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Jean DUNAND (1877-1942)

Dunand rightly enjoyed double notoriety in the arts of dinanderie (copper work) and lacquer. He utilized all of the metal decoratiion processes with exceptional skill.  A master of dinanderie, he practiced the art of hammering, repousse and carving tin, copper, silver and bronze.  He created decorative vases, platters and boxes, as well as bookbinding plates and jewelry.

Beginning in 1912, Jean Dunand began learning the art of lacquer under a Japanese artist, Seizo Sugawara.  He progressed from the ornamentation of decorative wood panels to screens and to furniture, resulting in the second component of Dunand’s incomparable talent.

His lacquers, natural or variously colored, could be engraved, sculpted in relief or inlaid with mother-of-pearl, pieces of stones or egg shells.  His decorations were sometimes geometric, sometimes naturalistic. Dunand designed many of the lacquers himself, but others were furnished to him by painters such as Jouve, Labert-Rucki and even Miklos.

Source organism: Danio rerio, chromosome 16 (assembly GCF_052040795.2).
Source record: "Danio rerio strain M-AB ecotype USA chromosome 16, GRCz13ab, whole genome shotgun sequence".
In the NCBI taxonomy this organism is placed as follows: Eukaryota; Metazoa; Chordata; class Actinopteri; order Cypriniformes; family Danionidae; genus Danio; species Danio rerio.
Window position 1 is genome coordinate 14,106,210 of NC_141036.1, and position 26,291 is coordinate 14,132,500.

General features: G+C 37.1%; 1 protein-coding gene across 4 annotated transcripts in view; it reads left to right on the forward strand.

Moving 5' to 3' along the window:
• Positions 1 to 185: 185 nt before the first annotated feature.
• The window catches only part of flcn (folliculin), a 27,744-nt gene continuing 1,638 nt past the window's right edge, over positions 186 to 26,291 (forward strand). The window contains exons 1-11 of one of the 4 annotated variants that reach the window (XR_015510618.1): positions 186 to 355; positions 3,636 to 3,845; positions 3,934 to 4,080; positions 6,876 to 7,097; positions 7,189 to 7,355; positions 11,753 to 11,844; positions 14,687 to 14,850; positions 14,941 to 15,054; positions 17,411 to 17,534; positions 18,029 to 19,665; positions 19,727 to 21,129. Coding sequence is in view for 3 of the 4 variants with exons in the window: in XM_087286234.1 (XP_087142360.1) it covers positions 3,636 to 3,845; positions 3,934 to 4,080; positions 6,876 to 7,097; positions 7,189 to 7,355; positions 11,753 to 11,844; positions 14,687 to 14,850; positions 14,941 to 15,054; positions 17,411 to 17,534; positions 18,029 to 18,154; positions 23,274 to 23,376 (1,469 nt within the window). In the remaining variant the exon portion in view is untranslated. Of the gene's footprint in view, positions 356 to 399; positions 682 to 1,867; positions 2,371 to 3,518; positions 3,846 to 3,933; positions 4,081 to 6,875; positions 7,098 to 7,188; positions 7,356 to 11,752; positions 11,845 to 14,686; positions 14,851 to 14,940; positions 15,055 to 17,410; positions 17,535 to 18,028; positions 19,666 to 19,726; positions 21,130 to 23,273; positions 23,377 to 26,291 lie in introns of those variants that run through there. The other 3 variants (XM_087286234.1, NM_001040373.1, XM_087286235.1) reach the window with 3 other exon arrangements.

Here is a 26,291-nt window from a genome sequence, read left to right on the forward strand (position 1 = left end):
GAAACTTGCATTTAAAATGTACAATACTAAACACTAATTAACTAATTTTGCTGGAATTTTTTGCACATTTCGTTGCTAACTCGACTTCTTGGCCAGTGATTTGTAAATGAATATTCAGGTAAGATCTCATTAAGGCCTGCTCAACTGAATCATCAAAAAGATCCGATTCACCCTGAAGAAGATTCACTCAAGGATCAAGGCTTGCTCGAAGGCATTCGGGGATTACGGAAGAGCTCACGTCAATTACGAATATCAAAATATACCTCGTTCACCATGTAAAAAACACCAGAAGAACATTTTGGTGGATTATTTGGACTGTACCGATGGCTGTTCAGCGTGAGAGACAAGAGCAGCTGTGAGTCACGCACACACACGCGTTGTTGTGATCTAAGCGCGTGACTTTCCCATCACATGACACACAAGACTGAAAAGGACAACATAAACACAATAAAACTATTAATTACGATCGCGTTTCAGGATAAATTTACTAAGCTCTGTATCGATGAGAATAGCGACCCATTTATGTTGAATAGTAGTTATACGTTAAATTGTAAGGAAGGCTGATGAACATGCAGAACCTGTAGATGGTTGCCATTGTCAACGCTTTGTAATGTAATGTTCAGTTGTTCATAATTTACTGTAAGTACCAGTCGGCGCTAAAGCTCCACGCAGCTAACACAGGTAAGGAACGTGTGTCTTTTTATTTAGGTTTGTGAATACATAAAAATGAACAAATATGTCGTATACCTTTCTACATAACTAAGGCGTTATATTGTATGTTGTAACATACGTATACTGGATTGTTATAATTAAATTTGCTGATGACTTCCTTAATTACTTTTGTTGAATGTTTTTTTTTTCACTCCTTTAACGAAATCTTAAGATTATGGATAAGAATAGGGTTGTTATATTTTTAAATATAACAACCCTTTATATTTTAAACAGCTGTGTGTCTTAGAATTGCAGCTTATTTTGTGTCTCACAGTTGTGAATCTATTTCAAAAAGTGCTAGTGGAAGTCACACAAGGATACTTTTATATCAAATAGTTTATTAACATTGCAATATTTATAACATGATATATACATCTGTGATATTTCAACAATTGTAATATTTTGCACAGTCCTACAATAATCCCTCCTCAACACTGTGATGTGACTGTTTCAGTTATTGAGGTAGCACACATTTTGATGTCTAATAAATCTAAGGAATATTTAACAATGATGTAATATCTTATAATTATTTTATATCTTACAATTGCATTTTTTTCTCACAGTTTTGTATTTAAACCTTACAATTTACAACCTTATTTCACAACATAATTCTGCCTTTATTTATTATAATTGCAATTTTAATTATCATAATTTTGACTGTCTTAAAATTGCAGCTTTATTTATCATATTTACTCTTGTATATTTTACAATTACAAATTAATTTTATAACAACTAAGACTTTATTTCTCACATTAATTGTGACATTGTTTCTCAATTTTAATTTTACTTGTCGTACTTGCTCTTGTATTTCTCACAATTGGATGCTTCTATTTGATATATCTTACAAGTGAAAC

His first pieces of lacquered furniture were those presented at the Georges Petit Gallery in 1921 along with works by Goulden, Jouve and Schmied.

Jean Dunand also participated in the decorating of cruise ships including the Normandy, the Ile-de- France and the Liberty, for which he delivered huge, decorative lacquered panels.

 

Cf. P. KJELLBERG, Art Déco, Les maîtres du mobilier, Le décor des paquebots, Ed. de l’Amateur, Paris, 2000, p. 87 à 92